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Thread: Ignition advance via distributor

  1. #1
    Mitsu booster
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    Ignition advance via distributor

    Can anyone explain how ignition timing is advanced in our cars?

    I understand that the hall effect and shutter wheel mechanism is used to generate a signal input to the computer and therefore records ignition timing.

    I have also read here that the computer's only ignition timing related output is grounding the coil:

    https://www.autozone.com/repairguide...00c152802514de

    Supposedly, based on how the coil is grounded on and off, the ignition timing can be changed. However, this doesn't quite make sense to me.

    If ignition timing were solely dictated by the time at which the coil was grounded, wouldn't the position of the rotor only need to be "somewhat close" to the plug wire its igniting? If this is the case, why does physically rotating the distributor affect timing at all?

    I do not realize how the computer's outputs are capable of adjusting this timing. If anyone could elaborate, it would be much appreciated.

  2. #2
    Supporting Member II Turbo Mopar Contributor 85lebaront2's Avatar
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    Re: Ignition advance via distributor

    Almost everyone now uses a computer controlled advance system. The Reference HEP is the one used for ignition signal to the engine computer, whether the two part (Logic Module and Power Module) SMEC or SBEC. The curves are in the program chip. The computer picks up the pulse from the HEP, but most likely uses the previous pulse and delays it to where the desired advance is. On our engines, the initial or static timing is set by unplugging the ECT (engine coolant temperature sensor) the two lead one on the water box. If you have one of the carbureted cars with the spark computer, then the idle contact is grounded and vacuum disconnected and plugged.

    Either of these put the system in a "limp" mode locking the timing at the base setting (12 BTDC on the turbos), on my F350, there is a plug near the ignition module that disables the advance, GM used a jumper at the diagnostic connector to do the same thing. As for the timing in relation to the rotor tip, yes, the tip needs to be in an area in relation to the plug wire end that it can jump to without a problem. This can occasionally, with a lot of advance (and it happened before computer systems) cause a misfire or even cross fire where the wrong cylinder fires or two fire at the same time. This is the reason Ford and GM went to larger diameter distributor caps on most engines. Our 4 cyl caps. even though small do not seem to have a problem since the plug wires are 90 apart.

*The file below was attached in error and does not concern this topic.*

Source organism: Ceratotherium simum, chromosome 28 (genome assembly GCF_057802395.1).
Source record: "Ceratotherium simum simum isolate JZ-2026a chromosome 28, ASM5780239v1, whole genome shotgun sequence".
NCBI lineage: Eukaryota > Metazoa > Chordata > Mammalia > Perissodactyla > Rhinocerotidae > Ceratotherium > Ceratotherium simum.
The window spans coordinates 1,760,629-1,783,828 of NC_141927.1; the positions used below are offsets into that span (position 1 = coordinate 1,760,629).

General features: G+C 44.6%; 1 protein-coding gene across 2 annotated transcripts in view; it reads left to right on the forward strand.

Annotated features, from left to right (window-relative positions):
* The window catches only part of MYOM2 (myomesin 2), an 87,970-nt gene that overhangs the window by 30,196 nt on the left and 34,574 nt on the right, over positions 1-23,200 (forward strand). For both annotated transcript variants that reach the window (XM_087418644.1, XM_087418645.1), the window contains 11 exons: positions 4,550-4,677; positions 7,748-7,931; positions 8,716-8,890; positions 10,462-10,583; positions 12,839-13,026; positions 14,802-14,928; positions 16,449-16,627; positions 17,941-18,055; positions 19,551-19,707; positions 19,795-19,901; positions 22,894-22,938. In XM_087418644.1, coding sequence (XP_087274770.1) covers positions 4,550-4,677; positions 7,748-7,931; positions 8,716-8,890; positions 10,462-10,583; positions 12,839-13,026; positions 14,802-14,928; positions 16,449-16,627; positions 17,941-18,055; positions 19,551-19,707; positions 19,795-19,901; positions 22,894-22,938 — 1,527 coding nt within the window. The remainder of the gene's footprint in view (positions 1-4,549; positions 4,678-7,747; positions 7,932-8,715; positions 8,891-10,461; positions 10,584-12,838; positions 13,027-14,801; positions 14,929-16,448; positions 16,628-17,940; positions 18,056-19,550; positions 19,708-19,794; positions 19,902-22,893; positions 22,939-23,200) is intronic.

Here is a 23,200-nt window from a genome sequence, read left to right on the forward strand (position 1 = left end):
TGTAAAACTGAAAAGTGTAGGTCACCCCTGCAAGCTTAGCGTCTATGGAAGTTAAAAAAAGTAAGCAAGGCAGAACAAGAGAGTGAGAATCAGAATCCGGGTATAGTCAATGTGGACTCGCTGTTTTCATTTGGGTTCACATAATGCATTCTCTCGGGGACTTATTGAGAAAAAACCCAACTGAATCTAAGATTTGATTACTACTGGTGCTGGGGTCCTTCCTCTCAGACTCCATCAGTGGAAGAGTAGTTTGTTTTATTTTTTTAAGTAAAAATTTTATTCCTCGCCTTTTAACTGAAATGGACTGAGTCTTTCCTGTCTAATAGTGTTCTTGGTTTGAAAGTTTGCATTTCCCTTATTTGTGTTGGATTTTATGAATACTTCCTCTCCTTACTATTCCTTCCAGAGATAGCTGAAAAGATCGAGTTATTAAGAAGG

The ever increasing "cruise" advance that the high output ignition systems are capable of is part of the reason for first DIS systems and finally COP systems where the ECM can adjust the spark on each cylinder.
    "growing old is inevitable, growing up is optional"
    1986 Lebaron convertible to replace totalled 85
    1986 Ford F350 Crew Cab DRW
    1995 Lincoln Continental (project car)
    2011 Ford Flex Limited (wife's)

  3. #3
    Supporting Member II Turbo Mopar Contributor
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    Re: Ignition advance via distributor

    Ah Bill beat me to the punch...

    When you are adjusting timing via the dizzy, you are moving the reference timing of the engine.
    Here is a useful document
    http://www.turbo-mopar.com/forums/kn...BEC-Tuning-FAQ

  4. #4
    Mitsu booster
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    Re: Ignition advance via distributor

    To make sure I understand you guys correctly, I'm pretty sure I understand all of the following:

    The timing is advanced solely by the time at which the coil is grounded.

    Relation of the rotor to the plug terminal, does not have an effect on timing (assuming that there are no jumps to an incorrect plug and assuming that the rotor is close enough)

    Removing the ect will force the computer to run at default parameters where timing is set at 12 btdc

    Now here is what I'm still unsure of:

    The timing remains at 12 at idle only? With the ect plugged in, could timing vary to 11 or 13 or more?

    When the distributor is rotated, the hep is rotated and this would cause the computer to see a signal sooner or later. The computer adds 12 of timing under the assumption that the hep signals right at 0?

    It sounds like the 12 degrees of timing is going to be added no matter what by the computer. But real timing can change based on how soon or late the hep generates a signal.

  5. #5
    Supporting Member II Turbo Mopar Contributor 85lebaront2's Avatar
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    Re: Ignition advance via distributor

    Don't overthink it, just accept the fact that it works. The 12 BTDC is the static timing and the computer advances it from there. It will not remain at 12 once you reconnect the coolant sensor, it will move far enough to vanish inside the transaxle housing. If you have one of the adjustable advance timing lights, you can see where it sits, but be warned, it will not be a steady value, it will move as the computer adjusts it.

    My F350 is converted to MAF/SEFI and when I unplug the SPOUT connector (Ford's method of locking the timing) and set it at 10 BTDC, then reconnect the SPOUT, it will jump to 20-30 BTDC, and if I increase the RPM, go off the scale (scale is from 10 ATDC to 30 BTDC).
    "growing old is inevitable, growing up is optional"
    1986 Lebaron convertible to replace totalled 85
    1986 Ford F350 Crew Cab DRW
    1995 Lincoln Continental (project car)
    2011 Ford Flex Limited (wife's)

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